My next laptop will have a mid-range GPU which can handle gaming at moderate quality the few times out of the year when I'm traveling. It'll probably even be dual core for longer battery life and lower temps (so I can actually use it on my lap) I'm going to couple it with a gaming desktop for use at home. If I don't want to sit at the desk when gaming, I'm going to use Steam In-Home Streaming to play the game on the desktop, but display it on the laptop. That way I get the best of both worlds - portability and cool laptop to use around the house, but wicked fast gaming.
 

bajasadrveta

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How much do u think that gtx 1080 will last with cleaning and everything
 

SoggyTissue

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if dust is allowed to accumulate, the fan wont cool the gpu, gpu will go into heat throttle (poor performance). so a nice clean fan = no air cooling impedence.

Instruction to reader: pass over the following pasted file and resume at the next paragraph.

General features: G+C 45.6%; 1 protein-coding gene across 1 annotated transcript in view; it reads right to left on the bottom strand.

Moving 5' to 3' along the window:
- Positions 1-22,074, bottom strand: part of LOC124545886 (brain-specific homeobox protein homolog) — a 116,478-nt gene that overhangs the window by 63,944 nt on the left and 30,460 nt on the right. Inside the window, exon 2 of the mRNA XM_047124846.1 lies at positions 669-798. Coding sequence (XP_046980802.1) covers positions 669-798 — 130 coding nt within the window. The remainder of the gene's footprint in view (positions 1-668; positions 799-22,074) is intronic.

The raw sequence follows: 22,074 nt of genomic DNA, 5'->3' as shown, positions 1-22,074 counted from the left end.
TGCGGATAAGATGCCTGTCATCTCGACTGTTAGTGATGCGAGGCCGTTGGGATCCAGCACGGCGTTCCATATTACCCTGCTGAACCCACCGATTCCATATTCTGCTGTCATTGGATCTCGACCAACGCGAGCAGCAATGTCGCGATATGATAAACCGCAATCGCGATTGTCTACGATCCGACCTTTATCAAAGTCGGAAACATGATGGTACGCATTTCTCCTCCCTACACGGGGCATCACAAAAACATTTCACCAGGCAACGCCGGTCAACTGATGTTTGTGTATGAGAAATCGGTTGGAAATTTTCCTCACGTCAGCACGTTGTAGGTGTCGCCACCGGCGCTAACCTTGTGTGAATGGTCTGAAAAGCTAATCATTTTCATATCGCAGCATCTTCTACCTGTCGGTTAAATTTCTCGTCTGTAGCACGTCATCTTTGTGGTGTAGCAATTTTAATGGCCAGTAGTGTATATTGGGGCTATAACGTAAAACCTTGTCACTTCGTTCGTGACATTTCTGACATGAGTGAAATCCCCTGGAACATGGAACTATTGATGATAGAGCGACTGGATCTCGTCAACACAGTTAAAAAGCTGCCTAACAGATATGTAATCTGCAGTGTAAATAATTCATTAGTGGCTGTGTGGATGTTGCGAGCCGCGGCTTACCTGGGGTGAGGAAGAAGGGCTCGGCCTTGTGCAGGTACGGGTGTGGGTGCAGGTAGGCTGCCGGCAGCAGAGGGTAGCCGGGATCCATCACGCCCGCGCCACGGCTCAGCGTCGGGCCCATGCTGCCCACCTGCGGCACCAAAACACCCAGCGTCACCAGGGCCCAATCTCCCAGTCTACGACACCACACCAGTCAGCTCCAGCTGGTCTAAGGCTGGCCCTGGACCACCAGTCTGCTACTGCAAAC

the gpu will last a long time, probably a good number of years.

as Solandri maybe able to testify, having a top end gpu will mean that 'mundane' games will take so little power, that you wont notice much heat. If you get a poor gpu, it has to work harder for all the small stuff, so will heat up more often. decent client games will always use as much as the gpu is capable of (default defined detail settings) and its upto you to turn it down.

This issue of hot gpus from the top end is because the gpus are not 'full fat' they are semi-skimmed versions of the real deal. so they end up having to work a little harder than the desktop equiv. (generally denoted by an 'M' after the model number).